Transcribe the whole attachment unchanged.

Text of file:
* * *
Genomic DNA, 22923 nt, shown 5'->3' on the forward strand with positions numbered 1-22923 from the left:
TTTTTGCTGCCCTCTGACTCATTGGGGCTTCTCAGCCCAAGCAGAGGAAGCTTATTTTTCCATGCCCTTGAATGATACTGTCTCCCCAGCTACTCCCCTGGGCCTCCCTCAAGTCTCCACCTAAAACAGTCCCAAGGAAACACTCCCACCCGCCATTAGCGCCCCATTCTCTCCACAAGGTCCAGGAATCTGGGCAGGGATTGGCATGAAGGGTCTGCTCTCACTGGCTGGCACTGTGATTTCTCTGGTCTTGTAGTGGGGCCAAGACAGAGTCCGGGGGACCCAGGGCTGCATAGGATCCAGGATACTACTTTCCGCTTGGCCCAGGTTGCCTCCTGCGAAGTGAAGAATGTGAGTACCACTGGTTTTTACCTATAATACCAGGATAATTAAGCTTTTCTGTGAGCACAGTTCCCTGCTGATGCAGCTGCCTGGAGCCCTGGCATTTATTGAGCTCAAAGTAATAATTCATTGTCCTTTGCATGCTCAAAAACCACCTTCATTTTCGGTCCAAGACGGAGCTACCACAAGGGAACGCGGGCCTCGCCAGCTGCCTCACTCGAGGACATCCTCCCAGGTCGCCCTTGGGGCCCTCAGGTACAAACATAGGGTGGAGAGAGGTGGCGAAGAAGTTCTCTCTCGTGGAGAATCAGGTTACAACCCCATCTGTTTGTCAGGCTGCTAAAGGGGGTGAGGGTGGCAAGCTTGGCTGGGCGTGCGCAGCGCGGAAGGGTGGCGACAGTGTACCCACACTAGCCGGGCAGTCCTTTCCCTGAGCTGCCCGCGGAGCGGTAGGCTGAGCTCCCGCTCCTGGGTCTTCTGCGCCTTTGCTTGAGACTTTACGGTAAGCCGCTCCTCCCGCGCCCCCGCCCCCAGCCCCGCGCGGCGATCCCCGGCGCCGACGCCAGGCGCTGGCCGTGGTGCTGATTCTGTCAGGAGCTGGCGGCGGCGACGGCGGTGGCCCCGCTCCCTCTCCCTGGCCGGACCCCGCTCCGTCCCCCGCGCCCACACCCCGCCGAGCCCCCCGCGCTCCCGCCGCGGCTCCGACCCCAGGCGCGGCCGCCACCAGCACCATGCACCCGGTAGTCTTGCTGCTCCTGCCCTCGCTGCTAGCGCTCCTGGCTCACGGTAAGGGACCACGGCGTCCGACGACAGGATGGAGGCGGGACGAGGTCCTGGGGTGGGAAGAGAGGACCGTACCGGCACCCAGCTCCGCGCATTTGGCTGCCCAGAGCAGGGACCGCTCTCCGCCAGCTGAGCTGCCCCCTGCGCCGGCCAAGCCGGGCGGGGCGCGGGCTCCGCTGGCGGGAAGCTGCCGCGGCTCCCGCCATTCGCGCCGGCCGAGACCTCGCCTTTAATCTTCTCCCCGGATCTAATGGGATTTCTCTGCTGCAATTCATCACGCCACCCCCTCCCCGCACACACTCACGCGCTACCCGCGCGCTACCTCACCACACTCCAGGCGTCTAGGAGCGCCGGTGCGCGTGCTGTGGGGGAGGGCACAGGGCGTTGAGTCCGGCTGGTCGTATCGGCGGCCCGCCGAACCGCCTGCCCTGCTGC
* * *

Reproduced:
Genomic DNA, 22923 nt, shown 5'->3' on the forward strand with positions numbered 1-22923 from the left:
TTTTTGCTGCCCTCTGACTCATTGGGGCTTCTCAGCCCAAGCAGAGGAAGCTTATTTTTCCATGCCCTTGAATGATACTGTCTCCCCAGCTACTCCCCTGGGCCTCCCTCAAGTCTCCACCTAAAACAGTCCCAAGGAAACACTCCCACCCGCCATTAGCGCCCCATTCTCTCCACAAGGTCCAGGAATCTGGGCAGGGATTGGCATGAAGGGTCTGCTCTCACTGGCTGGCACTGTGATTTCTCTGGTCTTGTAGTGGGGCCAAGACAGAGTCCGGGGGACCCAGGGCTGCATAGGATCCAGGATACTACTTTCCGCTTGGCCCAGGTTGCCTCCTGCGAAGTGAAGAATGTGAGTACCACTGGTTTTTACCTATAATACCAGGATAATTAAGCTTTTCTGTGAGCACAGTTCCCTGCTGATGCAGCTGCCTGGAGCCCTGGCATTTATTGAGCTCAAAGTAATAATTCATTGTCCTTTGCATGCTCAAAAACCACCTTCATTTTCGGTCCAAGACGGAGCTACCACAAGGGAACGCGGGCCTCGCCAGCTGCCTCACTCGAGGACATCCTCCCAGGTCGCCCTTGGGGCCCTCAGGTACAAACATAGGGTGGAGAGAGGTGGCGAAGAAGTTCTCTCTCGTGGAGAATCAGGTTACAACCCCATCTGTTTGTCAGGCTGCTAAAGGGGGTGAGGGTGGCAAGCTTGGCTGGGCGTGCGCAGCGCGGAAGGGTGGCGACAGTGTACCCACACTAGCCGGGCAGTCCTTTCCCTGAGCTGCCCGCGGAGCGGTAGGCTGAGCTCCCGCTCCTGGGTCTTCTGCGCCTTTGCTTGAGACTTTACGGTAAGCCGCTCCTCCCGCGCCCCCGCCCCCAGCCCCGCGCGGCGATCCCCGGCGCCGACGCCAGGCGCTGGCCGTGGTGCTGATTCTGTCAGGAGCTGGCGGCGGCGACGGCGGTGGCCCCGCTCCCTCTCCCTGGCCGGACCCCGCTCCGTCCCCCGCGCCCACACCCCGCCGAGCCCCCCGCGCTCCCGCCGCGGCTCCGACCCCAGGCGCGGCCGCCACCAGCACCATGCACCCGGTAGTCTTGCTGCTCCTGCCCTCGCTGCTAGCGCTCCTGGCTCACGGTAAGGGACCACGGCGTCCGACGACAGGATGGAGGCGGGACGAGGTCCTGGGGTGGGAAGAGAGGACCGTACCGGCACCCAGCTCCGCGCATTTGGCTGCCCAGAGCAGGGACCGCTCTCCGCCAGCTGAGCTGCCCCCTGCGCCGGCCAAGCCGGGCGGGGCGCGGGCTCCGCTGGCGGGAAGCTGCCGCGGCTCCCGCCATTCGCGCCGGCCGAGACCTCGCCTTTAATCTTCTCCCCGGATCTAATGGGATTTCTCTGCTGCAATTCATCACGCCACCCCCTCCCCGCACACACTCACGCGCTACCCGCGCGCTACCTCACCACACTCCAGGCGTCTAGGAGCGCCGGTGCGCGTGCTGTGGGGGAGGGCACAGGGCGTTGAGTCCGGCTGGTCGTATCGGCGGCCCGCCGAACCGCCTGCCCTGCTGC